Illustrations of Baptismal Fonts

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London, 1844 - Fonts - 248 pages
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1844/ n.p / Inner Annexe L

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Page 9 - ... eye to guess at its probable antiquity. For it is manifest that the date of the church in which it may be placed is the most unsafe and unconvincing evidence that can be followed in deciding that of the font. The sanctity rightly and reasonably attached to the consecrated instrument of a Holy Sacrament, caused the careful preservation of fonts unchanged by centuries of rebuilding and alteration. Thus we cannot doubt that a considerable number of fonts now exist in England wherein the Saxon infant...
Page 25 - ... ordinary cases without the use of lead. Hence, in part at least, arose the use of wooden covers, which were not, as some suppose, mere useless ornaments, but designed to keep the water always fresh and clean. The reason assigned by Lyndwode is propter sortilegio — to avoid magic influences. The earlier Fonts were covered with a flat board, fastened down by staples fixed in the stone, and projecting above the upper margin. These very frequently remain, though the covers have long disappeared...
Page 9 - ... is every reason to believe that the Stone Font in Staunton Church is of very early date, and of very primitive workmanship. There is no reason why it may not be pre-Norman; and as it bears no distinctive Saxon characteristics it might even go back to a still earlier period. Mr. Paley remarks that " a rude block of stone hollowed out at the top, with scarcely a moulding or a particle of sculpture upon it, requires a practical eye to guess at its probable antiquity. For it is manifest that the...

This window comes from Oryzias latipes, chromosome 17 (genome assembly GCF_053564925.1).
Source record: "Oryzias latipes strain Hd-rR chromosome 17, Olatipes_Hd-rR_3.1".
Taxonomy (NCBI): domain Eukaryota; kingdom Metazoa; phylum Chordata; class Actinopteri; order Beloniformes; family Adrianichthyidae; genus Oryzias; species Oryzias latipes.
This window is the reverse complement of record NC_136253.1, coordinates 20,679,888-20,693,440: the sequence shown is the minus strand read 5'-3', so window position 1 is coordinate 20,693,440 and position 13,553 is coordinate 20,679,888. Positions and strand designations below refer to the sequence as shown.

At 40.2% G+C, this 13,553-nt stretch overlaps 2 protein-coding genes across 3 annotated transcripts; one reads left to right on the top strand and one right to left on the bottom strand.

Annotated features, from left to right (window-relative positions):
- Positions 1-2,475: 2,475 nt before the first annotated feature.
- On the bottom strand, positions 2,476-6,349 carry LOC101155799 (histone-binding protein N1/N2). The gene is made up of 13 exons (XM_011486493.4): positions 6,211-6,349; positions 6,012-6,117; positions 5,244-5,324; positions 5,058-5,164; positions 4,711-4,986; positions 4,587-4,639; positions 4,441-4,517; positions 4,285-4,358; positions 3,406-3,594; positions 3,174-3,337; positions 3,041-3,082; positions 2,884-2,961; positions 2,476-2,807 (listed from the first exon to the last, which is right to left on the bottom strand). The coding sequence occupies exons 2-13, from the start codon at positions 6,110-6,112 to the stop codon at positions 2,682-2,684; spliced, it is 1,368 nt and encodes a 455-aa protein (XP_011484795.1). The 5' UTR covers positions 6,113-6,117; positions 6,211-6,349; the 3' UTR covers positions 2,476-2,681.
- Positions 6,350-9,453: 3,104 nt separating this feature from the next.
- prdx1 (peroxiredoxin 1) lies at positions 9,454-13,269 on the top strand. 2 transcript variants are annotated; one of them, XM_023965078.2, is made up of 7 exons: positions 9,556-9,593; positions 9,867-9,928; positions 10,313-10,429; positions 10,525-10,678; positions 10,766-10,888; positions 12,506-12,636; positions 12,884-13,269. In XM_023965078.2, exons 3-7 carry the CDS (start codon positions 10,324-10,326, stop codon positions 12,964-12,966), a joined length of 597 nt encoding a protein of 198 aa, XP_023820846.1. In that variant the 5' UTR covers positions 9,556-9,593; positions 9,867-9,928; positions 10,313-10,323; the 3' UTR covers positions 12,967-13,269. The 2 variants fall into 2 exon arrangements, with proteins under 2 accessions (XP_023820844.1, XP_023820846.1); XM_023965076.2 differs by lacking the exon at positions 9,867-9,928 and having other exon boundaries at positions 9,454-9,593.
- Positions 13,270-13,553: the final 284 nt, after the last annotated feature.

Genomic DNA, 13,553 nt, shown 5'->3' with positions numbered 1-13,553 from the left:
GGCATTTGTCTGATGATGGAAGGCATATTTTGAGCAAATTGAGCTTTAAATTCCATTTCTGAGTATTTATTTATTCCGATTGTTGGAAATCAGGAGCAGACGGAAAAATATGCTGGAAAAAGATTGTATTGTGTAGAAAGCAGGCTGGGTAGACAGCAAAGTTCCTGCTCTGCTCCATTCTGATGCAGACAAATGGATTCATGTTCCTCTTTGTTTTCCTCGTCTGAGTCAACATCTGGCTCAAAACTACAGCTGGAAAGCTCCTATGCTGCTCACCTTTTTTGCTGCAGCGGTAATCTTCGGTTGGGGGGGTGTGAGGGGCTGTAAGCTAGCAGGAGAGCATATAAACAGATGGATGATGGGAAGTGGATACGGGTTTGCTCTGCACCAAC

Page 12 - ... must conclude that though some part of the baptismal rite was performed before entering the church, the Font itself was never placed in so inconvenient a place ; especially as no vestige seems ever to have been observed of such having once been the fact. We may here remark, that little reliance must be placed on the kind of stone used for the Font differing from or agreeing with that of the church, as furnishing an evidence of coeval date : for many quarries which supplied rag or small ashlar...
Page 30 - Churches, p. 92. tween two nave piers. The typical signification of proximity to a doorway, entrance into the Church by Baptism, is well known. If a Font is found anywhere eastward of the centre of the nave it is almost sure to have been moved from its original place. At Milton near Cambridge it is against the chancel arch, and appears long to have occupied that unusual...

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